“This is simply not good enough.” “It’s a disgrace and deeply upsetting for people who have relatives buried there.” “We should be ashamed of ourselves that we allow this to happen here every so often.” These are just some of the comments made over the past few days on the sad sight of graves submerged in recurring floodwater here.
The sight of Kilbanivane Cemetery under flood-water several times again in recent days is deeply upsetting for many people of the locality.
“It’s bad enough for someone to look at it from a neutral point of view – but can you imagine how people who have someone buried in there are feeling when they see this. Never mind the health and safety consequences the flooding is having on the area,” said another woman on Friday afternoon.
There is a two-pronged, highly political movement on at present to have the periodic flooding of areas in and around Castleisland brought to the attention of the highest possible authority.
Danny Healy-Rae spent most of Friday morning with constituents in the areas of Tullig and Townbee as they fretted about the safety of their houses as flood waters inched ever closer to entering.
There were also phone calls put through to local representative, Cllr. Bobby O’Connell but he was in Dublin. In fairness to him, and as coincidence would have it, he had a meeting with Minister of State at the Department of Public Expenditure and Reform, Brian Hayes TD on the very issue that was uppermost on the minds of ‘his people’ back at home at exactly the same time.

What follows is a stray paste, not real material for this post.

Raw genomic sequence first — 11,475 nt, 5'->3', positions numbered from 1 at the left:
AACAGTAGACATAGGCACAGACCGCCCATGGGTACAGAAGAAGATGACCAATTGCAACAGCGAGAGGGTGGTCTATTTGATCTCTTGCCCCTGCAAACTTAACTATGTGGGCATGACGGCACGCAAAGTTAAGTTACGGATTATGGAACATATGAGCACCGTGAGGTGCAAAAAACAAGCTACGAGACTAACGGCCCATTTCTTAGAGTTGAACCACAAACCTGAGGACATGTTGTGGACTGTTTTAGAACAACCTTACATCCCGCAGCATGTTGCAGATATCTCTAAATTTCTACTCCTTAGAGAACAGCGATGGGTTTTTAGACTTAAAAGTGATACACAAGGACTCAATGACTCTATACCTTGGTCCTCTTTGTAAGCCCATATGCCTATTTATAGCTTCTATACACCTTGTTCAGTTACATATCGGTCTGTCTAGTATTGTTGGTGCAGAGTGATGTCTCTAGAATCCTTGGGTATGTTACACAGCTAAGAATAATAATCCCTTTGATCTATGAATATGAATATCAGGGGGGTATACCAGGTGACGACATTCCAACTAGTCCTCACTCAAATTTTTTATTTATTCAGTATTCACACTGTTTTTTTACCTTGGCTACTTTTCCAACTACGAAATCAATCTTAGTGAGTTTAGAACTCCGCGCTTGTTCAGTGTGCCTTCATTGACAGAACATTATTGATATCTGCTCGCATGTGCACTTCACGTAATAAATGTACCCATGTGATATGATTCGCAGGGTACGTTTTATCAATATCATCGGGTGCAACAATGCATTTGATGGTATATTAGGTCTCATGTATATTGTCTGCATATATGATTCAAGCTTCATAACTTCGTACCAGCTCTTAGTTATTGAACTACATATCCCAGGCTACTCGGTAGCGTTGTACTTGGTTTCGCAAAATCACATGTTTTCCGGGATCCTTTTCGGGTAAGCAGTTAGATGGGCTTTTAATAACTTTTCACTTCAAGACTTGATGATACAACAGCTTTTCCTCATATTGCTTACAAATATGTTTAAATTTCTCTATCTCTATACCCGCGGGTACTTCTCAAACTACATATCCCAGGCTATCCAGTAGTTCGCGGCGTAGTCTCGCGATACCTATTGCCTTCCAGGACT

However, any works to alleviate and prevent a recurrence the flooding of the area must consider rediscovering the old drainage system which has been abandoned and neglected over recent years.
Abandoned and neglected at our peril. We’ve had our warning now and escaped with only a few scratches. Inaction is an option that shouldn’t be allowed near consideration.
You don’t need a degree in civil engineering to understand that a build-up of water needs a channel and a direction in which to flow. The build-up of flood-water in the Kilbanivane area is a direct result of recklessness in the approach of the local authority to the problems there over the years.
As far back as 20 years ago I remember a just dug grave having to be pumped of water as the remains were being brought in the front gate.
The very same procedure had to be followed only last week.
A man who knew all about flooding told me on one such previous occasion that the bed of the dried-up stream cutting down through Minnie Hughes’s Field – between the Desmonds GAA Club grounds and St. John’s Park – is the natural drainage route for all the problems at Kilbanivane and on the College Road in general.
For the people who naturally worry about these things it’s about time we got to understand how our rivers weave and work their way around our neighbourhood. And maybe then we’ll understand how the impact of our neglect is coming right back at us. We’ll keep you ‘Posted’